Pizza Express waiting staff outraged as share of tips is cut

Pizza Express is facing a backlash from waiting staff after their slice of tips was cut in order to pay kitchen workers more.

The Unite union said workers would lose an average of £2,000 a year after their share of tips paid via credit and debit cards or the company’s app was suddenly reduced from 70% to 50% when Pizza Express restaurants reopened this month.

Waiting staff said their take-home pay had been as much as halved as the shift to contactless payments had also led to fewer cash tips, which waiting staff keep in full.

One worker told the Observer: “My wages have nosedived. The reality is everybody I’m working with is on minimum wage – so that is council tax or a dental bill.”

She said customers would not be aware that only half the amount they paid in tips by card would go the person that served them.

Another worker said it in tips was a further blow on top of contract changes that meant waiting staff no longer had paid breaks or extra pay on Sundays or bank holidays.

“These were all things that kept us afloat while getting the minimum wage,” she claimed. She claimed waiting staff were given fewer hours than kitchen staff, had lower basic pay and had no opportunity for bonuses, and that these factors had not been taken into account when dividing tips.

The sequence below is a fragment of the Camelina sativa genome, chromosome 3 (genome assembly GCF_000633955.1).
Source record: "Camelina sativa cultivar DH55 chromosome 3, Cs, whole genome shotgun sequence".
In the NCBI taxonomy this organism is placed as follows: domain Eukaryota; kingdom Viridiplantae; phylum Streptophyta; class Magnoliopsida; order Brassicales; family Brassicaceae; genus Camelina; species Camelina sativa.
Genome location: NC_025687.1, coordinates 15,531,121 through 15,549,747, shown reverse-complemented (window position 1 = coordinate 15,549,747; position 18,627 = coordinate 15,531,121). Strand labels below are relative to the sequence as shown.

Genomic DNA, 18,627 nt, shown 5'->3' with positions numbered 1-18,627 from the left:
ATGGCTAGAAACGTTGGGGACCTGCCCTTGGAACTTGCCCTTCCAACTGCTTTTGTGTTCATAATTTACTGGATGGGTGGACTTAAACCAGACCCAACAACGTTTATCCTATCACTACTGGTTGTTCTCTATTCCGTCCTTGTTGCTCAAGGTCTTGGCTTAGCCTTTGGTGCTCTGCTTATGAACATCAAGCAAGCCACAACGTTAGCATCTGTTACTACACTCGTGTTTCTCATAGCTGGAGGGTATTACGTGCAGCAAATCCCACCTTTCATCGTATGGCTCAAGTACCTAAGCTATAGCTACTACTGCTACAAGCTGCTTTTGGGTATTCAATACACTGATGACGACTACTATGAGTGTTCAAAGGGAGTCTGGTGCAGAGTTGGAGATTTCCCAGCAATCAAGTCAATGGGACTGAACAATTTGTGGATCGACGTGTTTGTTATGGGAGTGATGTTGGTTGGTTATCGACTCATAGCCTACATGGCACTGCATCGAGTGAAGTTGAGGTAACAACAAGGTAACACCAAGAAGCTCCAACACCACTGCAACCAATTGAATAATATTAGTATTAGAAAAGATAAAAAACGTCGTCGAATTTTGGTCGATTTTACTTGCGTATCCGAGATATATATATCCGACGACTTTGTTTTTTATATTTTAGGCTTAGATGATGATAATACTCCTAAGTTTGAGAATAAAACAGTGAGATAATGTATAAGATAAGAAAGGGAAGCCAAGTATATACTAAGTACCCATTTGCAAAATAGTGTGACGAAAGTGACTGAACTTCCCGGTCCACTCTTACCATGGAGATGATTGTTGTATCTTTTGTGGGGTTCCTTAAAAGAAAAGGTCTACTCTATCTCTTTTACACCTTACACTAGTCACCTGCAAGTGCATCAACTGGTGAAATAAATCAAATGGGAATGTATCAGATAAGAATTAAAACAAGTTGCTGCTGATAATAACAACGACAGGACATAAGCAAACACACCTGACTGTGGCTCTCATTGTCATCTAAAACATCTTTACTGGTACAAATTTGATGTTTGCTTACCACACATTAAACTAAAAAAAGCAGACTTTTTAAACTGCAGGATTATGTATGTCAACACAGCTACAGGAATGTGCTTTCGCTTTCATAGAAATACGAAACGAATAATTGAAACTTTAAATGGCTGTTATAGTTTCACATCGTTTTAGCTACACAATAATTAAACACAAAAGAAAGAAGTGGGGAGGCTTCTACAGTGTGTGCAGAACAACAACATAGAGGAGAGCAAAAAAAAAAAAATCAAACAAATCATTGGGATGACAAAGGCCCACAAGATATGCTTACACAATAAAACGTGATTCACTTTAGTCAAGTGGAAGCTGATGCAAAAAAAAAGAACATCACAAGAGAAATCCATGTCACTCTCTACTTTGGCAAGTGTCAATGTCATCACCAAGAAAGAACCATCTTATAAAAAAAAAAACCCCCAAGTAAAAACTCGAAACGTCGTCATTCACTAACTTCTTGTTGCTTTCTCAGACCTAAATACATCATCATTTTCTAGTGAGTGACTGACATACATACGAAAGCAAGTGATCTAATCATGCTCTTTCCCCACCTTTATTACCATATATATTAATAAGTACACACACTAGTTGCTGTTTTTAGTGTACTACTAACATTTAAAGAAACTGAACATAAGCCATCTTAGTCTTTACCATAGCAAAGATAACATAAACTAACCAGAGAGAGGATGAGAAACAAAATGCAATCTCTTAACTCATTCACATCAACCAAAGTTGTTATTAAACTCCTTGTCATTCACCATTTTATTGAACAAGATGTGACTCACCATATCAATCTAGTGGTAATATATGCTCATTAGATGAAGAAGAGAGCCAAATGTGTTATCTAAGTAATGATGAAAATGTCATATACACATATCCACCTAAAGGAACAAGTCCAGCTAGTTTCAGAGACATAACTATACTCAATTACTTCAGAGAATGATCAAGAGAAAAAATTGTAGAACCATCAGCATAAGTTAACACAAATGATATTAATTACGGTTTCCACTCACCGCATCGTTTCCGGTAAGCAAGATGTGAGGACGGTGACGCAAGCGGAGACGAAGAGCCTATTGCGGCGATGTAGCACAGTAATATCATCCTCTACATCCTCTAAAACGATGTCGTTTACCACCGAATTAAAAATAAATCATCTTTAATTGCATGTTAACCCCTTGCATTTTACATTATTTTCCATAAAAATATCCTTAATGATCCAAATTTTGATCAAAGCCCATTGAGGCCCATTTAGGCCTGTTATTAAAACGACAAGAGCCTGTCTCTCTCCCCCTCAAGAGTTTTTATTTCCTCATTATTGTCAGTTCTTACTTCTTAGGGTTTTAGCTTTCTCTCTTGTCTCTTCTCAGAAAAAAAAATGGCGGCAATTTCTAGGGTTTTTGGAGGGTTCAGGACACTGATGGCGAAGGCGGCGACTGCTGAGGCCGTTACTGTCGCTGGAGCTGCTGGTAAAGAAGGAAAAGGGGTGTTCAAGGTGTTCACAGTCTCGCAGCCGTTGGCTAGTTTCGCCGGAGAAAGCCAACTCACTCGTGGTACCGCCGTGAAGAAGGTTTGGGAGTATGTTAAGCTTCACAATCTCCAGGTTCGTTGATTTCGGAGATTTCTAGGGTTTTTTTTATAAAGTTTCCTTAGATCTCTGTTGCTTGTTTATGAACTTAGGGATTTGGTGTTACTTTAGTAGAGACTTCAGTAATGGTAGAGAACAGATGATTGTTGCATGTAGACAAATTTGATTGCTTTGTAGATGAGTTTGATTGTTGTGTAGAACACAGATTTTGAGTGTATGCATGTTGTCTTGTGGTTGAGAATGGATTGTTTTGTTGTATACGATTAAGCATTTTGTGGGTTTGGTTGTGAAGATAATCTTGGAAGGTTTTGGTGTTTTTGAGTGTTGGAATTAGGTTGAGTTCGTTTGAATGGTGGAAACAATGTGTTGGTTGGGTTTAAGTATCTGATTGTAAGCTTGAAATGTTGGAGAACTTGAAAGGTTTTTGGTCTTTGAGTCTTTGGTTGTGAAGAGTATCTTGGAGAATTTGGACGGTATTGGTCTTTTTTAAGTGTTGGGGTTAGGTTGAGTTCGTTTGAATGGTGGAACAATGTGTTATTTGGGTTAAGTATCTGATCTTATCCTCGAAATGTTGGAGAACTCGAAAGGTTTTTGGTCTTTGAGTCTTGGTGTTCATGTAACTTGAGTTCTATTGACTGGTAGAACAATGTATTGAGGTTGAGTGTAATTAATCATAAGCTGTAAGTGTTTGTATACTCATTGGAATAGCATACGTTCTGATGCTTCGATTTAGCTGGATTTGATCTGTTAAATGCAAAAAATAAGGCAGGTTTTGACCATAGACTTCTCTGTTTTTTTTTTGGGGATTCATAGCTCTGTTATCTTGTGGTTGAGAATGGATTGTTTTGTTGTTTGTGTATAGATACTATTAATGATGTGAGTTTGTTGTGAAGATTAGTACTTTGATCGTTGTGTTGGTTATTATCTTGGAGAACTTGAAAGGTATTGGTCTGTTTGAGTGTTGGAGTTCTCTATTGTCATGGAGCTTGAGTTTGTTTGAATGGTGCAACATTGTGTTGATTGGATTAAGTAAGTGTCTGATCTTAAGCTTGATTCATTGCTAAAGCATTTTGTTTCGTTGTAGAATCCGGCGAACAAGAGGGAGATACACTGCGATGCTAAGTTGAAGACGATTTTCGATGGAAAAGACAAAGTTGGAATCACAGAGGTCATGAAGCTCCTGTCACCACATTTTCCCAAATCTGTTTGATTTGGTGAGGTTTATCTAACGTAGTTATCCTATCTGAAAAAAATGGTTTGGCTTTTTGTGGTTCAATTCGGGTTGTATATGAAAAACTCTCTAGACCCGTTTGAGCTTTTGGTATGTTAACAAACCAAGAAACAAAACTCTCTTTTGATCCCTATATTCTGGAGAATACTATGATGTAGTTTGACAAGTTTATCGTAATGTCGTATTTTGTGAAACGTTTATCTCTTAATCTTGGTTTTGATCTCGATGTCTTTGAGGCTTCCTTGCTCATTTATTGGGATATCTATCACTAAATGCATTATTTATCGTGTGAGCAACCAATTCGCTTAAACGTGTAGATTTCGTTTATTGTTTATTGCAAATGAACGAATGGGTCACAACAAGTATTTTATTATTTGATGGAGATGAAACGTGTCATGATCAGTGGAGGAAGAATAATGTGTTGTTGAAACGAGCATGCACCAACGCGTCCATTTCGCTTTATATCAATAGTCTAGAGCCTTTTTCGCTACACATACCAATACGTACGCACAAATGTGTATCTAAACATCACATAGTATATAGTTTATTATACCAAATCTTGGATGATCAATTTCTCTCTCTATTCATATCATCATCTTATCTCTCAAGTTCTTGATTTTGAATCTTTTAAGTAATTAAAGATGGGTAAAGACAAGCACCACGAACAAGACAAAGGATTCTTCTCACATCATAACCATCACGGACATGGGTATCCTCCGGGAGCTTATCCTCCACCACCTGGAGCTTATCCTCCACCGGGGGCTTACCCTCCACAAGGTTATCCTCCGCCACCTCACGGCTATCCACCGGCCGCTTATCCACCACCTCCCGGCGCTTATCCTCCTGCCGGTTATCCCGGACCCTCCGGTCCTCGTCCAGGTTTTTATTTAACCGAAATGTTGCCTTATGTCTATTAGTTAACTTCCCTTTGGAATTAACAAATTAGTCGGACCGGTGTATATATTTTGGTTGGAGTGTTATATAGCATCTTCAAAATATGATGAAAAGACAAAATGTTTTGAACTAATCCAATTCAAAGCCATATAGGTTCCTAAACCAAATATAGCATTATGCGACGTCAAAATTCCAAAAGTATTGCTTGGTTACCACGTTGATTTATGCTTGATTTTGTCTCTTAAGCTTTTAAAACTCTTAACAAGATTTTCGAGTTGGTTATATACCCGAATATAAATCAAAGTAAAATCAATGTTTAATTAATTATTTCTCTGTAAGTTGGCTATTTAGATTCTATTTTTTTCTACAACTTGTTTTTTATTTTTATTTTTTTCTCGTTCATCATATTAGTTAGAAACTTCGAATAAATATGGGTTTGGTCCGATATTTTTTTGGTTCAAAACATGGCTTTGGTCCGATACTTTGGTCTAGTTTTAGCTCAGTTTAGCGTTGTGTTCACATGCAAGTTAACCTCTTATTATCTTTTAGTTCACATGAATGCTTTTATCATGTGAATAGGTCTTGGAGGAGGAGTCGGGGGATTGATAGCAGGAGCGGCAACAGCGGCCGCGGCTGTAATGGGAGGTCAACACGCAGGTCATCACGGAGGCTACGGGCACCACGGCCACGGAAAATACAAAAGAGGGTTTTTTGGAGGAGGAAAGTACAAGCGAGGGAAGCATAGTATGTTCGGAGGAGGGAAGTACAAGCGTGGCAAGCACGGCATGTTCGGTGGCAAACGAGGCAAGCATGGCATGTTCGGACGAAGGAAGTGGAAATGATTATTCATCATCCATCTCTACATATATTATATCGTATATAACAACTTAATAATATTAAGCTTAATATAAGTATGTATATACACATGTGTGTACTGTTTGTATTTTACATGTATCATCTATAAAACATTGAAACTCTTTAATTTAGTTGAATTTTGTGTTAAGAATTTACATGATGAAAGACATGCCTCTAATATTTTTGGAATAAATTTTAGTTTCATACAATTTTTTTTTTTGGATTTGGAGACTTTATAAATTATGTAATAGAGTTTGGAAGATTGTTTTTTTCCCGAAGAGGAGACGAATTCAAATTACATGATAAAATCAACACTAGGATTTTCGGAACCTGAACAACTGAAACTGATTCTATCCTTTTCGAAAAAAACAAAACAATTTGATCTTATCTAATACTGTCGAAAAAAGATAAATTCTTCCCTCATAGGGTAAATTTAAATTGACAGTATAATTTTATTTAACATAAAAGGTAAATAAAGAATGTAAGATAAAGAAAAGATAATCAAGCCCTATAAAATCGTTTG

“The reality is [waiting staff] have to rely on tips. When we signed the contract that was the understanding. We are not arguing that chefs and cleaners don’t contribute to service but we agreed to certain terms.”

Workers claimed the changes had caused conflict between waiting and kitchen staff and they felt they had not been properly consulted. Staff said they had found out about the changes only 10 days before restaurants reopened.

Card tips at Pizza Express are managed via a “tronc” in which a committee of staff members decide on how they are allocated. Workers said the members of the committee, led by a member of Pizza Express’s head office team, had not been elected by staff and minutes of meetings were not available.

Pizza Express said the decisions of the tronc committee were “entirely employee-led”. It said kitchen staff had also been awarded a pay rise by the company and this would take effect in July.

A spokesperson for Pizza Express said the decision to change tips was made in February last year and added: “The UK went into lockdown in March 2020 and our restaurants closed before this could be implemented. The committee decided instead to implement it from 17 May 2021, as restaurants reopened again.”

The Unite trade union’s national officer for hospitality, Dave Turnbull, said: “It was only a few months ago that Pizza Express fired 2,500 loyal employees instead of registering them on the job retention scheme. Now the company is seeking to hire 1,000 workers, a process made more difficult by sector-wide labour shortages.

“Rather than pay kitchen workers competitive wages to attract applications, Pizza Express is boosting back-of-house pay by depriving its minimum-wage waiting staff of their hard-earned tips, which form a substantial part of their income.”

The latest controversy over tips at Pizza Express comes six years after the company was forced to reverse a policy of taking an 8% “administration fee” from tips paid by card.

Comments are closed.